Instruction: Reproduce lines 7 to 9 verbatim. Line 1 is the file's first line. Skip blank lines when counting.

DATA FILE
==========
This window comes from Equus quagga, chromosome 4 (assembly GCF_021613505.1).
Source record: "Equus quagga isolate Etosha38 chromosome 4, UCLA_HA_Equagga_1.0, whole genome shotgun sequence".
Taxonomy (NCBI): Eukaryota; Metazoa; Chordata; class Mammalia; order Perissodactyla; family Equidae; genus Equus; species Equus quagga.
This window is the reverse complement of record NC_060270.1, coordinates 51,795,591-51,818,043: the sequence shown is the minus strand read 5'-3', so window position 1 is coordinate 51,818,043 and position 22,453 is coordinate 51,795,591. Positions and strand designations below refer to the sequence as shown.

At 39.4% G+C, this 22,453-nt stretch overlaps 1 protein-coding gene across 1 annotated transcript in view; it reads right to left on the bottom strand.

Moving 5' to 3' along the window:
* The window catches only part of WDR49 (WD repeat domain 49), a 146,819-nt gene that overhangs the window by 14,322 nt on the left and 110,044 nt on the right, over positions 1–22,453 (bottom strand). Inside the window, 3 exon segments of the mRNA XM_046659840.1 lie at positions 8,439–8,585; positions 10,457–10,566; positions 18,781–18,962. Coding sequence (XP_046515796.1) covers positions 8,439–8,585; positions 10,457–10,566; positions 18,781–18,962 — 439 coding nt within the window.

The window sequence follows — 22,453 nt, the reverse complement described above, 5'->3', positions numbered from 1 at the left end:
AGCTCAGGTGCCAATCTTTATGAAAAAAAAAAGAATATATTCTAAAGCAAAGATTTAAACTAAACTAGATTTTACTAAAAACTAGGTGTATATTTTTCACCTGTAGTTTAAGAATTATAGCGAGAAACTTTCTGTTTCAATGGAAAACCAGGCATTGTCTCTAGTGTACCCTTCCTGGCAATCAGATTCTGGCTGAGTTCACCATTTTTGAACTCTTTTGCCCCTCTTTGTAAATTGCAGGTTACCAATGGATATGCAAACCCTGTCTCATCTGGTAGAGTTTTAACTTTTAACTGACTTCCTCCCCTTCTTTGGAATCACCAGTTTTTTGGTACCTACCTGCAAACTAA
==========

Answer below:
* The window catches only part of WDR49 (WD repeat domain 49), a 146,819-nt gene that overhangs the window by 14,322 nt on the left and 110,044 nt on the right, over positions 1–22,453 (bottom strand). Inside the window, 3 exon segments of the mRNA XM_046659840.1 lie at positions 8,439–8,585; positions 10,457–10,566; positions 18,781–18,962. Coding sequence (XP_046515796.1) covers positions 8,439–8,585; positions 10,457–10,566; positions 18,781–18,962 — 439 coding nt within the window.

The window sequence follows — 22,453 nt, the reverse complement described above, 5'->3', positions numbered from 1 at the left end:
AGCTCAGGTGCCAATCTTTATGAAAAAAAAAAGAATATATTCTAAAGCAAAGATTTAAACTAAACTAGATTTTACTAAAAACTAGGTGTATATTTTTCACCTGTAGTTTAAGAATTATAGCGAGAAACTTTCTGTTTCAATGGAAAACCAGGCATTGTCTCTAGTGTACCCTTCCTGGCAATCAGATTCTGGCTGAGTTCACCATTTTTGAACTCTTTTGCCCCTCTTTGTAAATTGCAGGTTACCAATGGATATGCAAACCCTGTCTCATCTGGTAGAGTTTTAACTTTTAACTGACTTCCTCCCCTTCTTTGGAATCACCAGTTTTTTGGTACCTACCTGCAAACTAA